Review: Jesus Christ Superstar

I’ve always preferred the early “rock operas” of Andrew Lloyd Webber and Tim Rice to Webber’s later Rice-less musicals. So I’m thrilled that Jesus Christ Superstar and Evita are back on the boards this season. And with director Des McAnuff’s lean and propulsive production of Superstar, so far one out of the two is strongly represented on the Main Stem.

Of course the title is a bit of a cheat; Superstar actually focuses on Judas Iscariot, the disciple who would ultimately betray Jesus. The musical is based very loosely on the Gospels’ account of the last week of Jesus’ life.

One of McAnuff’s more prominent gifts as a director is his ability to keep things kinetic and moving, and that’s true in spades here. Choreographer Lisa Shriver kicks it up even further, taking his stage pictures and animating them with incredibly energetic rhythm. The metallic spareness of Robert Brill’s set, together with Howell Binkley’s expressionistic lights, reinforces the “rock concert” atmosphere.

Webber’s music for Superstar is full of youthful vitality (he was 21 when the hit concept album was released in 1969), and it is powerfully sung by an appropriately young cast. The parts of Jesus and Judas were originally sung by proto-heavy metal screamers Ian Gillian and Murray Head, respectively. This production’s Paul Nolan (Jesus) and Josh Young (Judas) have similarly titanium-plated high tenor voices – they match Gillian and Head for passion, and exceed them for musicality, expression and precision.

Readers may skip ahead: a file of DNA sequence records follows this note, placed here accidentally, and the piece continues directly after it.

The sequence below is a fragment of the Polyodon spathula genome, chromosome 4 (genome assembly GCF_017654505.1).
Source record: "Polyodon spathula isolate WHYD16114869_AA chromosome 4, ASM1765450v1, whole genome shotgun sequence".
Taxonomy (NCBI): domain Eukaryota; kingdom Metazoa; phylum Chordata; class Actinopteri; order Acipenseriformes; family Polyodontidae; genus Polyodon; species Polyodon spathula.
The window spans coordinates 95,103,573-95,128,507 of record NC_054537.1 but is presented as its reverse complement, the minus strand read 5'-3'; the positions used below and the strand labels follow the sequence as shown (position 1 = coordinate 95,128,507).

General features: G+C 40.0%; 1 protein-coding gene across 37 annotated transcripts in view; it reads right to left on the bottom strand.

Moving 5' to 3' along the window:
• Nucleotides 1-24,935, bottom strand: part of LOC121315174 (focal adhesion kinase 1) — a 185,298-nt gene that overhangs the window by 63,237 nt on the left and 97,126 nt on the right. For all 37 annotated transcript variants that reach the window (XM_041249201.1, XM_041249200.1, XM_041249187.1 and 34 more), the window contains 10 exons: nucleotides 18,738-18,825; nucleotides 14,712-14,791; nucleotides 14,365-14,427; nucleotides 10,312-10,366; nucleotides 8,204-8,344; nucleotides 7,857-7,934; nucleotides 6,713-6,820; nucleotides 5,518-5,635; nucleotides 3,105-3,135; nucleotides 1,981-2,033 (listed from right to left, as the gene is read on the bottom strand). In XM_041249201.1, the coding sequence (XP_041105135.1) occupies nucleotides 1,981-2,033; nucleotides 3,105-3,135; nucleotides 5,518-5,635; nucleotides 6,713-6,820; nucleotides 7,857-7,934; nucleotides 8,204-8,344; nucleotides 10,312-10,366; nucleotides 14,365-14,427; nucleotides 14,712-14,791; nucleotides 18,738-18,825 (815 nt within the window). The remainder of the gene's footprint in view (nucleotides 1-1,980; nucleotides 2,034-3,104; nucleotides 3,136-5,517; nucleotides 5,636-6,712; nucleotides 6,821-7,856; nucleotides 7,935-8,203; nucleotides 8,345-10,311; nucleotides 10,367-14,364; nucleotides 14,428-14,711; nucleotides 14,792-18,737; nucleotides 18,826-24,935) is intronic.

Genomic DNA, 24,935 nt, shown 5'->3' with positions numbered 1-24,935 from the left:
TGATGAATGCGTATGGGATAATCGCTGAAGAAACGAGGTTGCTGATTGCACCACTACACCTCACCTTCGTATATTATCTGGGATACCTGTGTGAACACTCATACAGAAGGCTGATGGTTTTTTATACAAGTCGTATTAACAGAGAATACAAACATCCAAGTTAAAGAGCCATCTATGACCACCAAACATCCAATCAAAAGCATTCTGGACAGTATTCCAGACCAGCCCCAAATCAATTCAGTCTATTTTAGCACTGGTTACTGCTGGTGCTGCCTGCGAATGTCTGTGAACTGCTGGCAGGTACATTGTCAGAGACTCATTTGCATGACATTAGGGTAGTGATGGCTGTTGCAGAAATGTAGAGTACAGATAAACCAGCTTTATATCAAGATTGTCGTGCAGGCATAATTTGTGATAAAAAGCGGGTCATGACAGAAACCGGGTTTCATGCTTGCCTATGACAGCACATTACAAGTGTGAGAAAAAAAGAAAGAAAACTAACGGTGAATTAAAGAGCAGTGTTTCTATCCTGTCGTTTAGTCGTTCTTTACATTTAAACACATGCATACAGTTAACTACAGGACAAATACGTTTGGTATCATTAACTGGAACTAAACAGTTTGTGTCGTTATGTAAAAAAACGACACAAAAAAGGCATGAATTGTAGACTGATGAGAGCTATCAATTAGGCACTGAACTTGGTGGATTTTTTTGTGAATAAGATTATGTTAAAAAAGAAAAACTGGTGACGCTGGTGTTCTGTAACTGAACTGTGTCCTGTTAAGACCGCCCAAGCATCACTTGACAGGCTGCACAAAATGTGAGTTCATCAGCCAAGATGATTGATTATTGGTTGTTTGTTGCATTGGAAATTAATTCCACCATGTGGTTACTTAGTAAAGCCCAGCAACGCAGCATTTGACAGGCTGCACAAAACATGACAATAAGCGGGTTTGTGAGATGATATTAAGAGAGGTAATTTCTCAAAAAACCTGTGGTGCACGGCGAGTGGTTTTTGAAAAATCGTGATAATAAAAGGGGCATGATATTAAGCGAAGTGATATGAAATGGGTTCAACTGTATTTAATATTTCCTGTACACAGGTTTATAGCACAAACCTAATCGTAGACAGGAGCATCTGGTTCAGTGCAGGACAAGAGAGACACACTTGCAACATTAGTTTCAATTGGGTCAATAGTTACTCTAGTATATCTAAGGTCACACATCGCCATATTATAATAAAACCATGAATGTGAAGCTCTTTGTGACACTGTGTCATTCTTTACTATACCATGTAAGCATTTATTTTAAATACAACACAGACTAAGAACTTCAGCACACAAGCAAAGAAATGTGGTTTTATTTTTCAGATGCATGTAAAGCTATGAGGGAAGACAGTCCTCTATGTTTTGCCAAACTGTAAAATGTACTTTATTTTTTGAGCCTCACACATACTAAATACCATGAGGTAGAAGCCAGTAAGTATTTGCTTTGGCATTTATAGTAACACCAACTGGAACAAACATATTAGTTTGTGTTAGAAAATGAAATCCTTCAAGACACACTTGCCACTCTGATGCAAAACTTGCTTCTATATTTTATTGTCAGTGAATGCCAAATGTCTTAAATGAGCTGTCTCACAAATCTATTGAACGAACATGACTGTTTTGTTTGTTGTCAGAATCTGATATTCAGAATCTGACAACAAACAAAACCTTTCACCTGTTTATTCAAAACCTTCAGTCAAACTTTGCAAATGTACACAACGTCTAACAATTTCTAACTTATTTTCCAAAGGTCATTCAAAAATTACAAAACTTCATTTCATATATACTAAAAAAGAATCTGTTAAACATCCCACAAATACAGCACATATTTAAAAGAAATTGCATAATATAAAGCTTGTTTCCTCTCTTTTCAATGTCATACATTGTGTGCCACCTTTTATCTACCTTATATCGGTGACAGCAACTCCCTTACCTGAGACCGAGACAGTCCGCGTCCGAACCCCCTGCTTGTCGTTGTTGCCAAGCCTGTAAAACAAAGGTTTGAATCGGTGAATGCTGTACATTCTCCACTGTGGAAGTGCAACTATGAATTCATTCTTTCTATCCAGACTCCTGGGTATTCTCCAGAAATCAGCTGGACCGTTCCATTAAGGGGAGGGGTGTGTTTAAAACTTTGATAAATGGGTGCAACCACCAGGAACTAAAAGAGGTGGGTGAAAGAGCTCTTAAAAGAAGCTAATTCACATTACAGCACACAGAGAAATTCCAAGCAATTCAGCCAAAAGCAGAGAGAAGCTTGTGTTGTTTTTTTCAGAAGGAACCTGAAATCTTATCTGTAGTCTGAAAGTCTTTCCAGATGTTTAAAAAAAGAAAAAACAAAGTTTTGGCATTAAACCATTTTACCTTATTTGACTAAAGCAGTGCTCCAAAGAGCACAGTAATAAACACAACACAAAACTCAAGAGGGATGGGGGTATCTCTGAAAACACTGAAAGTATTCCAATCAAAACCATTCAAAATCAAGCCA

This production’s Mary Magdelene, Chilina Kennedy, gives a movingly understated interpretation of the show’s big hit “I Don’t Know How to Love Him”. McAnuff has also given her character some interesting interactions with Judas that deepen the most underwritten of the three leads, and she plays it well.

There’s been some say that this production isn’t campy enough. To which I say, if you are coming to Superstar for camp, oh honey you are barking up the wrong tree. There is only one intentionally campy song in the whole show, “Herod’s Song”, and even that has a bit of a dark, vicious edge. Any other camp that one might find here comes from the fact that the show is so earnestly serious.

I am the first to defend intentional camp that is intelligently done. But as a director I have to say that condescending to the material you are working on is never a good choice. McAnuff rightly runs with Superstar‘s hard-driving seriousness, and it’s actually a much more entertaining production for that very reason.

For tickets, click here.

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